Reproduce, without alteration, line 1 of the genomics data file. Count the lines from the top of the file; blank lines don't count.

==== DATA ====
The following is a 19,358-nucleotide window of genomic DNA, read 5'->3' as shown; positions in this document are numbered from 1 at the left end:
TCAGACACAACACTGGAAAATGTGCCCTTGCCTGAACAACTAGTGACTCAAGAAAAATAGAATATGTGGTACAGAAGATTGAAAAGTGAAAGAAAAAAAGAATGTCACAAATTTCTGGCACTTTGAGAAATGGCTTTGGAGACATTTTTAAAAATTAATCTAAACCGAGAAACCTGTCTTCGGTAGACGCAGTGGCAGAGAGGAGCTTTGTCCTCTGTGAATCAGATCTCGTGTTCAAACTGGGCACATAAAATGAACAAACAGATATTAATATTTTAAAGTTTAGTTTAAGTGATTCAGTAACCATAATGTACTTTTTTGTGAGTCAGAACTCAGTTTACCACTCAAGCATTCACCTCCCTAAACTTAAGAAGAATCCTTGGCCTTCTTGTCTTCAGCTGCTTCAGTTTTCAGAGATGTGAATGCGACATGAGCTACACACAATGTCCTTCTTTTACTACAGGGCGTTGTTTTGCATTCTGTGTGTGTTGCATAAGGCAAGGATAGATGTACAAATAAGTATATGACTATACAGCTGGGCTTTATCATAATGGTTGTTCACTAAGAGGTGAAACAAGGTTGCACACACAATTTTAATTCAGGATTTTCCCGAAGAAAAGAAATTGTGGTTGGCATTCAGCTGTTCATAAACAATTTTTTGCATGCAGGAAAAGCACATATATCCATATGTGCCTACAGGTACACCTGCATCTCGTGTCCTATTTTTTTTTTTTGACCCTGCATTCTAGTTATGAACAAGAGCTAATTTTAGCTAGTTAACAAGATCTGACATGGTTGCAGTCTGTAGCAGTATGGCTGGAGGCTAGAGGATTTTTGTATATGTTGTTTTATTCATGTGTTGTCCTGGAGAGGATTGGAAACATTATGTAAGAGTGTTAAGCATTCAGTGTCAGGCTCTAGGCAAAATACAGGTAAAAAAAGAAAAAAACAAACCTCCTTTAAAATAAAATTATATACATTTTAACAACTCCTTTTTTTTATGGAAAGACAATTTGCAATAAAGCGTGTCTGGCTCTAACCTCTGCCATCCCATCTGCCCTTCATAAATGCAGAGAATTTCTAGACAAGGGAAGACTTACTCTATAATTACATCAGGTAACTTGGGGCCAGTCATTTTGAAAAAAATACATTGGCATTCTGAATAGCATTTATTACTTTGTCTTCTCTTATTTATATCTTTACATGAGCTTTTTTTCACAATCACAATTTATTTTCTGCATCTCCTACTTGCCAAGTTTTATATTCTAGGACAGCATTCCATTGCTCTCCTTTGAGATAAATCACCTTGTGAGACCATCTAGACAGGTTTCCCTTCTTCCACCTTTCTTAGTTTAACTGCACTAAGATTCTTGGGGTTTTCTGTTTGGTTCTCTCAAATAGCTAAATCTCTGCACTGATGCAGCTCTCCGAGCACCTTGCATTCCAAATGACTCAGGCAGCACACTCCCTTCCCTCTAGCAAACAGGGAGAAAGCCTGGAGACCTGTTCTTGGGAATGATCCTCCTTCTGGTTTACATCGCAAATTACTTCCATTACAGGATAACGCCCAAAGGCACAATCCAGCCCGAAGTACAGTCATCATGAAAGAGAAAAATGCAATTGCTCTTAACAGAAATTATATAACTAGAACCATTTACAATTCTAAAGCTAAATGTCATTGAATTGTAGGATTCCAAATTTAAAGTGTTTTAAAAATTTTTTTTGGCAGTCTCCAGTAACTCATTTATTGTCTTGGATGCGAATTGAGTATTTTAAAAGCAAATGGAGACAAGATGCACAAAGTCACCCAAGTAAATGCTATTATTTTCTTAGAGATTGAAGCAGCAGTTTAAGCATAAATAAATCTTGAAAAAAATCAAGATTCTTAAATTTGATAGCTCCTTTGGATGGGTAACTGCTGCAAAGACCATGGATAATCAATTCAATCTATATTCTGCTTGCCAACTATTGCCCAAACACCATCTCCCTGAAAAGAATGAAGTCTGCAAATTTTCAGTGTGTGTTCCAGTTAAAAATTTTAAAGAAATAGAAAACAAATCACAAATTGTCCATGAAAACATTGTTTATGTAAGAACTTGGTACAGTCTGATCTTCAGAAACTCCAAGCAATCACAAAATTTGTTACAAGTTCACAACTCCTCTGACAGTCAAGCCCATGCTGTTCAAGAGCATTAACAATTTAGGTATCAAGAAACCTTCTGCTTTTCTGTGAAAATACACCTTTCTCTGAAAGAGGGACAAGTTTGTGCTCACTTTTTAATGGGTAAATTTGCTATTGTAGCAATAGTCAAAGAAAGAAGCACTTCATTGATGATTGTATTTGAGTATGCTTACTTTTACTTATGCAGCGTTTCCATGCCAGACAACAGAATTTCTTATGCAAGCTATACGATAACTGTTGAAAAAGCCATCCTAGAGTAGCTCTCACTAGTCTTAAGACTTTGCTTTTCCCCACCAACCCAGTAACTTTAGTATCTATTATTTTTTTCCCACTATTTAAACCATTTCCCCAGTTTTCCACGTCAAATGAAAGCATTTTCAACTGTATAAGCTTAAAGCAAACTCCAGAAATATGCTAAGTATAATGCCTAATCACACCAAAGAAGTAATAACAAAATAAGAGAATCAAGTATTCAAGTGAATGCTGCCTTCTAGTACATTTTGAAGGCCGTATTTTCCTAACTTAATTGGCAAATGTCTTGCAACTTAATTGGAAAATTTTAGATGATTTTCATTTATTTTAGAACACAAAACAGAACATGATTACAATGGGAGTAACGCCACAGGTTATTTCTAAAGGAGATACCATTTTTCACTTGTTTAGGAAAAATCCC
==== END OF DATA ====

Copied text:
The following is a 19,358-nucleotide window of genomic DNA, read 5'->3' as shown; positions in this document are numbered from 1 at the left end: